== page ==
Once again, the Western news media has failed to report a story of utmost importance.
Two weeks ago, Iran and Iraq announced a military agreement, and the American press hardly paid attention. This week, in Iran's holiest city, Mashhad, Supreme Leader of the Islamic Revolution, Ayatollah Seyyed Ali Khamenei, met with Iraqi Prime Minister Ibrahim al-Jaafari for a "lovefest."
During the meeting, Khamenei called al-Jaafari a "virtuous, religious and intellectual figure," and the Iraqi nation "a real brother of Iranians." Essentially, this is the #2 and #3 oil powers of the world uniting in friendship with the potential of a future lasting alliance. More than that, it's a potential sign that Iraq will also turn theocratic. In fact, Khamenei stated:
“The Iraqi people have shown that they seek a constitution based on Islam and hopefully their representatives in the National Assembly will revive Iraq’s high position in the Islamic world by drafting such a constitution.”
Personally, I find it rather funny. Our president thought we could go over there, occupy the nation, seize the oil, and spread democracy (or so he said), and here we have Iraq moving in the direction of closer ties with Iran, a nation that also has a popular Shi'a majority!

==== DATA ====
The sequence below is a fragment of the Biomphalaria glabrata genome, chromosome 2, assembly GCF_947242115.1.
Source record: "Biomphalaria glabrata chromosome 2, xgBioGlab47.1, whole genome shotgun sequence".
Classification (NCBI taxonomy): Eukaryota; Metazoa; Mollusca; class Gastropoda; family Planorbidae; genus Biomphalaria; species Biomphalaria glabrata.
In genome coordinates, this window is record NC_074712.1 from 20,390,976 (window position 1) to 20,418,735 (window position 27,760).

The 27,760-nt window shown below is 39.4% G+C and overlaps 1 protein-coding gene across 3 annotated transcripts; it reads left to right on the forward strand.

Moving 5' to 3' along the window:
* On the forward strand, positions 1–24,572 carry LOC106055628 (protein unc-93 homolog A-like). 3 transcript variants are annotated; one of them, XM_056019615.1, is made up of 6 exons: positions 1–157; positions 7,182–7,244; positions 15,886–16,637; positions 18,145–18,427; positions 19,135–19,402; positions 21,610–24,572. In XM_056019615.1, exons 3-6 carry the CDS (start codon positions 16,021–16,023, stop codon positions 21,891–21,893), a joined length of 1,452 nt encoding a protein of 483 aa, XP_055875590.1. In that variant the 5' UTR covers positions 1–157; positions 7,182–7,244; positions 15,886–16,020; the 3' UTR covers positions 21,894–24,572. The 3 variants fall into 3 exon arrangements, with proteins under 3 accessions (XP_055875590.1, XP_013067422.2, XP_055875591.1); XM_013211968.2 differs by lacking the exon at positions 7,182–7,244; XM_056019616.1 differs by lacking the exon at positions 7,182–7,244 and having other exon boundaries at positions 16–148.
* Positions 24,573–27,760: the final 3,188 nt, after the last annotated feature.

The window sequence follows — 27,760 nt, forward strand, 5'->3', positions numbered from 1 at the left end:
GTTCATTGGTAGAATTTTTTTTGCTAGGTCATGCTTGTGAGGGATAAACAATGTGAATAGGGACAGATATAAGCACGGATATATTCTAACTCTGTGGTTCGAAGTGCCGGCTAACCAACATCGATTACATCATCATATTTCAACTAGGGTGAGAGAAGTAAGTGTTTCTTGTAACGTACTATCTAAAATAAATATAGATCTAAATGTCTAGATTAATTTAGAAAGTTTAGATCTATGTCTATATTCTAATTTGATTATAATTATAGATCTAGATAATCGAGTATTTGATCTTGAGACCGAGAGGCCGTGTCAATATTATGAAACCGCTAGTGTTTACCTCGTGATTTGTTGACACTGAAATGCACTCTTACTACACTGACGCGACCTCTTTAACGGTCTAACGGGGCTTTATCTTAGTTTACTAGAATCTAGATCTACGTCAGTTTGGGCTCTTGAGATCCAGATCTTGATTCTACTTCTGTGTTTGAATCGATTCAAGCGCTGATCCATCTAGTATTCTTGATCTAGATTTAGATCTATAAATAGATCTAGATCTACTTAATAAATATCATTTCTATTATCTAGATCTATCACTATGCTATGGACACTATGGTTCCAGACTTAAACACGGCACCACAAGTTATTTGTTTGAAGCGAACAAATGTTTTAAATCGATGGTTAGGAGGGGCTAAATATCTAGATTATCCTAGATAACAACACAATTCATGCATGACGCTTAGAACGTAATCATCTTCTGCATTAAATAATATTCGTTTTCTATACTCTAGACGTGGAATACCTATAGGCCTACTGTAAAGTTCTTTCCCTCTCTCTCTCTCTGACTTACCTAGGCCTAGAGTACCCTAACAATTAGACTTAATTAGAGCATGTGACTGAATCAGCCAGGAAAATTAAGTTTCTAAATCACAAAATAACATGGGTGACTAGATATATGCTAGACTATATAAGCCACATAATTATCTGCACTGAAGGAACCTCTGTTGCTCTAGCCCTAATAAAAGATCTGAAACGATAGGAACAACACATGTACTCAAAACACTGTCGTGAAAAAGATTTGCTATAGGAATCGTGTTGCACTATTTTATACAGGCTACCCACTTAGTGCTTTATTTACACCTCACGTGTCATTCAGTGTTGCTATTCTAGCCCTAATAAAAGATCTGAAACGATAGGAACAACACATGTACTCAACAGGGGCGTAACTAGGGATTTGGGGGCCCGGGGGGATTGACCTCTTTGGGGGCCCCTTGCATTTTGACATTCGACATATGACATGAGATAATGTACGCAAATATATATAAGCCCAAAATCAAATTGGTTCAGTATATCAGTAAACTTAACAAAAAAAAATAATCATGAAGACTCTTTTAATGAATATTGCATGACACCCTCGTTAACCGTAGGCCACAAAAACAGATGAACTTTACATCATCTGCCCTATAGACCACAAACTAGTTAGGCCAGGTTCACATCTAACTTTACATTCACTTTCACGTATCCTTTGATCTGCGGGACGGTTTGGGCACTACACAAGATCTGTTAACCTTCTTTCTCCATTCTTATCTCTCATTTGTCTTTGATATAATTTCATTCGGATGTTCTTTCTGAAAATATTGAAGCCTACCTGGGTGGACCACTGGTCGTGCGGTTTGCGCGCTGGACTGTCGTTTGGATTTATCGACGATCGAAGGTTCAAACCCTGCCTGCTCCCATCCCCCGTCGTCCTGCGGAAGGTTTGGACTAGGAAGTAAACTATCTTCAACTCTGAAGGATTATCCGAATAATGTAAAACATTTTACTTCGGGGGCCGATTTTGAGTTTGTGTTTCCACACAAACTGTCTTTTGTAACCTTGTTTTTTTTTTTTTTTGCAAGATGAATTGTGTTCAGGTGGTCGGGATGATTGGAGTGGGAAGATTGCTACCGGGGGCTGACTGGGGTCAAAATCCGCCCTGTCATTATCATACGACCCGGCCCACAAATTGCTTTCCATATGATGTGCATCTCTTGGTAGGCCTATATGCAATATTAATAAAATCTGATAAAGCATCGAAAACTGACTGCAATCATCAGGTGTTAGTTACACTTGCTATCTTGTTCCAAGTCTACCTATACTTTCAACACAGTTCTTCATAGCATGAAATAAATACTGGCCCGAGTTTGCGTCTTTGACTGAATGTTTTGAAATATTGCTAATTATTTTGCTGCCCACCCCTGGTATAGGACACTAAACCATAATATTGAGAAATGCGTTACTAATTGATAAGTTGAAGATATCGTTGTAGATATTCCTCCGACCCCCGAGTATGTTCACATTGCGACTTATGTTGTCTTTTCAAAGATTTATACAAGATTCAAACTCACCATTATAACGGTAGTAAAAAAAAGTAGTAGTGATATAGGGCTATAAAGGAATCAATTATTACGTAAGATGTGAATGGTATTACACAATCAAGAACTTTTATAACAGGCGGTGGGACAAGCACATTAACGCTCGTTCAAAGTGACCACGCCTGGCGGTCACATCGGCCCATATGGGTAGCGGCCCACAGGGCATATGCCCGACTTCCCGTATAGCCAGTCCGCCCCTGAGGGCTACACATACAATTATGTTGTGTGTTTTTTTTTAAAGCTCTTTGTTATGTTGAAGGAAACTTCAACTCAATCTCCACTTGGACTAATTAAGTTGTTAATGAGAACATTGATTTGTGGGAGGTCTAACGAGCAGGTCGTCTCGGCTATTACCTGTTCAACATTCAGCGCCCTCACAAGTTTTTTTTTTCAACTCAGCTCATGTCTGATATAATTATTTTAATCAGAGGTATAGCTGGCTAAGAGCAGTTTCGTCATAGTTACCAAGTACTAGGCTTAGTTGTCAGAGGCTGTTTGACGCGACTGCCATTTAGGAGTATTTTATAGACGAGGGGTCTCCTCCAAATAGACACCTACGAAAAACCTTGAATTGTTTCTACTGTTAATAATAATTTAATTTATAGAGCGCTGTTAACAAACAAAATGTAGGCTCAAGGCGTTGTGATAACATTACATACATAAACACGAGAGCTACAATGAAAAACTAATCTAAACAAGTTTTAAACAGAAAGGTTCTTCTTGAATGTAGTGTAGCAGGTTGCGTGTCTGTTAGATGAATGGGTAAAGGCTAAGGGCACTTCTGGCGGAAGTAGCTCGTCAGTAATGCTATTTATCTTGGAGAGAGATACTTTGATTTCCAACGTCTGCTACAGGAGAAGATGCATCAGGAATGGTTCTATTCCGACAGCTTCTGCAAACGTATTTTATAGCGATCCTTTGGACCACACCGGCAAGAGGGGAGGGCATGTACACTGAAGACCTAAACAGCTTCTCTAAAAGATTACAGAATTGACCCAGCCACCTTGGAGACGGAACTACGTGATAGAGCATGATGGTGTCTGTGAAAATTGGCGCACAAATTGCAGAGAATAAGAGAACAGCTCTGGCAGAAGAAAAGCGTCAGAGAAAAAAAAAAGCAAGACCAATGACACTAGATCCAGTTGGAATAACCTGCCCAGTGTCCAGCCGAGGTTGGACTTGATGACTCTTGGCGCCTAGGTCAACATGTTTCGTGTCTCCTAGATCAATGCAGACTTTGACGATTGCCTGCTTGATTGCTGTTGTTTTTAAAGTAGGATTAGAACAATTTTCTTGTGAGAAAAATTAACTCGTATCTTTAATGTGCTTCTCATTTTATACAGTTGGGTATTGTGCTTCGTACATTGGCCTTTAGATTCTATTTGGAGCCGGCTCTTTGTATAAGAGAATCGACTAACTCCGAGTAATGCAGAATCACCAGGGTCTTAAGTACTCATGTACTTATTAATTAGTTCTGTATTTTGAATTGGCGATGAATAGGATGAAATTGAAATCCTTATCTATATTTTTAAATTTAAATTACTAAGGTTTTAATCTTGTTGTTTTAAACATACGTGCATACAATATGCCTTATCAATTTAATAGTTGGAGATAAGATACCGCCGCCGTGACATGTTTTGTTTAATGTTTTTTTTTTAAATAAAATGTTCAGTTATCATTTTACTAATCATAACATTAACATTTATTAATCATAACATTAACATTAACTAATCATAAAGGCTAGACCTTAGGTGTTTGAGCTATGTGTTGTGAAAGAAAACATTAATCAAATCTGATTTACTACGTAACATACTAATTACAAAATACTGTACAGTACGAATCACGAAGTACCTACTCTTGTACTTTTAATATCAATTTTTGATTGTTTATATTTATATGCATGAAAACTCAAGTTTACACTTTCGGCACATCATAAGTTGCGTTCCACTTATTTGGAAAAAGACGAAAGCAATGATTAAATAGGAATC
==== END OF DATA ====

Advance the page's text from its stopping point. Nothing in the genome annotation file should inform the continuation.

Now, I don't want to start "talking Shi'a," but this really is just what we deserve. We went over there based on lies, and in the end, we cleared the way for Iran to finally marry the Iraqi Shi'ia majority. In essence, we gave Iran what they failed to gain in 10 years of war with Iraq-- broader Middle East foothold and the emboldening of Islamic theocracy.
And what can we really do about it? Nothing. Our country isn't willing to support a US-led attack on Iran (thank the Lord!). Iran has been keenly playing the nuclear card against us, and yet at the same time, Iran has opened up its borders to foreign private investment. Essentially, Iran has played the "carrot and stick" game to perfection. While Germany and France have invested in Iran and reaped the rewards of a 7% GDP growth, the United States is spending $40 billion dollars a month occupying Iraq and alienating itself further from Iran's burgeoning economy with haphazard threats that it knows it cannot seriously back up.